The leaves of melastomes are somewhat distinctive, being opposite, decussate, and usually with 3-7 longitudinal veins arising either from the base of the blade, plinerved (inner veins diverging above base of blade), or pinnately nerved with three or more pairs of primary veins diverging from the mid-vein at successive points above the base.

Flowers are perfect, and borne either singly or in terminal or axillary, paniculate cymes.
Ecology

A number of melastomes are regarded as invasive species once naturalized in tropical and subtropical environments outside their normal range. Examples are Koster's curse (Clidemia hirta), Tibouchina semidecandra and Miconia calvescens, but many other species are involved.
Taxonomy

Under the APG III system of classification, the seven genera from Memecylaceae are now included in this family.[1]
Genera

There are some 175 accepted genera in the Melastomataceae family as of March 2021. They include:[3]

Acanthella
Aciotis
Acisanthera
Adelobotrys
Allomaieta
Alloneuron
Amphiblemma
Amphorocalyx
Anaectocalyx
Anaheterotis
Anerincleistus
Antherotoma
Appendicularia
Argyrella
Arthrostemma
Aschistanthera
Astrocalyx
Astronia
Astronidium
Axinaea
Barthea
Beccarianthus
Bellucia
Bertolonia
Bisglaziovia
Blakea
Blastus
Boerlagea
Boyania
Brachyotum
Brasilianthus
Bredia
Bucquetia
Cailliella
Calvoa
Calycogonium
Cambessedesia
Castratella
Catanthera
Catocoryne
Centradenia
Centradeniastrum
Centronia
Chaetogastra
Chaetolepis
Chaetostoma
Chalybea
Charianthus
Cincinnobotrys
Clidemia
Comolia
Comoliopsis
Conostegia
Creochiton
Cyphotheca
Derosiphia
Desmoscelis
Dicellandra
Dichaetanthera
Dinophora
Dionycha
Dionychastrum
Dissochaeta
Dissotidendron
Dissotis
Driessenia
Dupineta
Eriocnema
Ernestia
Feliciadamia
Fordiophyton
Fritzschia
Graffenrieda
Gravesia
Guyonia
Henriettea
Heteroblemma
Heterocentron
Heterotis
Huberia
Kendrickia
Kerriothyrsus
Kirkbridea
Lavoisiera
Leandra
Lijndenia
Lithobium
Loricalepis
Macairea
Macrocentrum
Macrolenes
Maguireanthus
Maieta
Mallophyton
Marcetia
Mecranium
Medinilla
Melastoma
Melastomastrum
Memecylon
Meriania
Merianthera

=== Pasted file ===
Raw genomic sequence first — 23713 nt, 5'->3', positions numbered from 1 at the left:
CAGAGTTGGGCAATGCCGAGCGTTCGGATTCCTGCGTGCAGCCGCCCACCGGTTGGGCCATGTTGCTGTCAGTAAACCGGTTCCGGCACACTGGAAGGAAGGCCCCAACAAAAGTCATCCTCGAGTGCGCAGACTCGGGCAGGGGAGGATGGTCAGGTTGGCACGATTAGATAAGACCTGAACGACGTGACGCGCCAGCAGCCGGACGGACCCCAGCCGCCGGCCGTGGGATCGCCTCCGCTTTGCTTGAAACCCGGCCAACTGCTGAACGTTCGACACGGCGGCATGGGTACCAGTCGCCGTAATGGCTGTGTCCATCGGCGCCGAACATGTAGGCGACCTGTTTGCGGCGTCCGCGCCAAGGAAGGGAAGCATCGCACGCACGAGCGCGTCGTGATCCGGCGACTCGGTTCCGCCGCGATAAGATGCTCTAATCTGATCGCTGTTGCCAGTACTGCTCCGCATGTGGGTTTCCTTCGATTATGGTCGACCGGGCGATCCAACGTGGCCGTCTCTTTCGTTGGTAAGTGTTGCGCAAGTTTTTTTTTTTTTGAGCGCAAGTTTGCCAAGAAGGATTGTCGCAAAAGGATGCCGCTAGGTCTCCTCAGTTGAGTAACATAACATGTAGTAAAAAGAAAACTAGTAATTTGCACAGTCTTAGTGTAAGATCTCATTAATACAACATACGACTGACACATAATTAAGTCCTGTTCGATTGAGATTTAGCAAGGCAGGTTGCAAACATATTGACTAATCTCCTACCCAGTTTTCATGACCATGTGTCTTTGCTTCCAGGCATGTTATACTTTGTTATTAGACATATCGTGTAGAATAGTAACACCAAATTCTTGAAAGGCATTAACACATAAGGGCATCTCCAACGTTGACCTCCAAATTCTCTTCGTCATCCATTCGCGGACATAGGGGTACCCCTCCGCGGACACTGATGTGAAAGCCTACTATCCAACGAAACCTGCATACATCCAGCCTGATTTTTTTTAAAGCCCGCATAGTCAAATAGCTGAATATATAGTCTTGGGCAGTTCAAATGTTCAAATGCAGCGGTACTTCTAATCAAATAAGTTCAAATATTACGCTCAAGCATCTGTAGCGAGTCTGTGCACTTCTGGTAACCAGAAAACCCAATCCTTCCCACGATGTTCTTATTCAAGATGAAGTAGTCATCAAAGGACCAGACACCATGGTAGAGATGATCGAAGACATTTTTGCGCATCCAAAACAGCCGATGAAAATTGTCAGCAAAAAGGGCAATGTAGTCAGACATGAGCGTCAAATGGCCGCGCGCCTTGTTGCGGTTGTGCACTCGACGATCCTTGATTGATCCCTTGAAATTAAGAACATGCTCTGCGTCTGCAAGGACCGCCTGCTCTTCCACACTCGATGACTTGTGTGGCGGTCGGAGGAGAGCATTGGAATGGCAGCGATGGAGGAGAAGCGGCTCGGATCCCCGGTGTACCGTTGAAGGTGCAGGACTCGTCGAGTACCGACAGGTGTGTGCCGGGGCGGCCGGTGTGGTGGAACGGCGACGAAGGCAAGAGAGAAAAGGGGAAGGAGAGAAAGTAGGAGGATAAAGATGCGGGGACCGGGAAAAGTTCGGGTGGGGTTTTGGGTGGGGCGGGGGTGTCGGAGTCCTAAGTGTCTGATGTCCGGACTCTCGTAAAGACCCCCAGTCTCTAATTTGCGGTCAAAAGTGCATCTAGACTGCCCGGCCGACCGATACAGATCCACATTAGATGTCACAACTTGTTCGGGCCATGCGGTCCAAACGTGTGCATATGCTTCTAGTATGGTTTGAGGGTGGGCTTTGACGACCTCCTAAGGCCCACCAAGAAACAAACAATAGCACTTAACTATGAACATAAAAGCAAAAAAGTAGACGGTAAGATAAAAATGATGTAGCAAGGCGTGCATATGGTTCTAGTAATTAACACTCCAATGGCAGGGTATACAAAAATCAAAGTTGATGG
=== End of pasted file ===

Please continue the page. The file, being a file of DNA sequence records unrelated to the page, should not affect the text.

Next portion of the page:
Miconia
Microlicia
Monochaetum
Monolena
Mouriri
Neblinanthera
Necramium
Neodriessenia
Nepsera
Nerophila
Noterophila {Wikispecies)
Nothodissotis
Ochthephilus
Ochthocharis
Opisthocentra
Osbeckia
Ossaea
Oxyspora
Pachyanthus
Pachycentria
Pachyloma
Phainantha
Phyllagathis
Physeterostemon
Pilocosta
Plagiopetalum
Pleiochiton
Pleroma
Plethiandra
Poikilogyne
Poilannammia
Poteranthera
Preussiella
Pseudodissochaeta
Pseudoernestia
Pternandra
Pterogastra
Pterolepis
Quipuanthus
Rhexia
Rhynchanthera
Rostranthera
Rousseauxia
Sagraea
Salpinga
Sandemania
Sarcopyramis
Schwackaea
Scorpiothyrsus
Siphanthera
Sonerila
Spathandra
Sporoxeia
Stanmarkia
Stenodon
Stussenia
Styrophyton
Tashiroea
Tateanthus
Tessmannianthus
Tetrazygia
Tibouchina
Tigridiopalma
Tococa
Trembleya
Triolena
Tristemma
Tryssophyton
Vietsenia
Votomita
Warneckea
Wurdastom

Foraging

Melastomataceae is foraged by many stingless bees, especially by the species Melipona bicolor which gather pollen from this taxon of flowering plant.[4]
References

Angiosperm Phylogeny Group (2009), "An update of the Angiosperm Phylogeny Group classification for the orders and families of flowering plants: APG III", Botanical Journal of the Linnean Society, 161 (2): 105–121, doi:10.1111/j.1095-8339.2009.00996.x, archived from the original on 2017-05-25, retrieved 2010-12-10
Christenhusz, M. J. M.; Byng, J. W. (2016). "The number of known plants species in the world and its annual increase". Phytotaxa. Magnolia Press. 261 (3): 201–217. doi:10.11646/phytotaxa.261.3.1.
"Melastomataceae Juss". Plants of the World Online. Royal Botanic Gardens, Kew. Retrieved 6 March 2021.
Hilário, S. D., and V. L. Imperatriz-Fonseca. "Pollen foraging in colonies of Melipona bicolor (Apidae, Meliponini): effects of season, colony size and queen number." Genetics and Molecular Research 8.2 (2009): 664-671.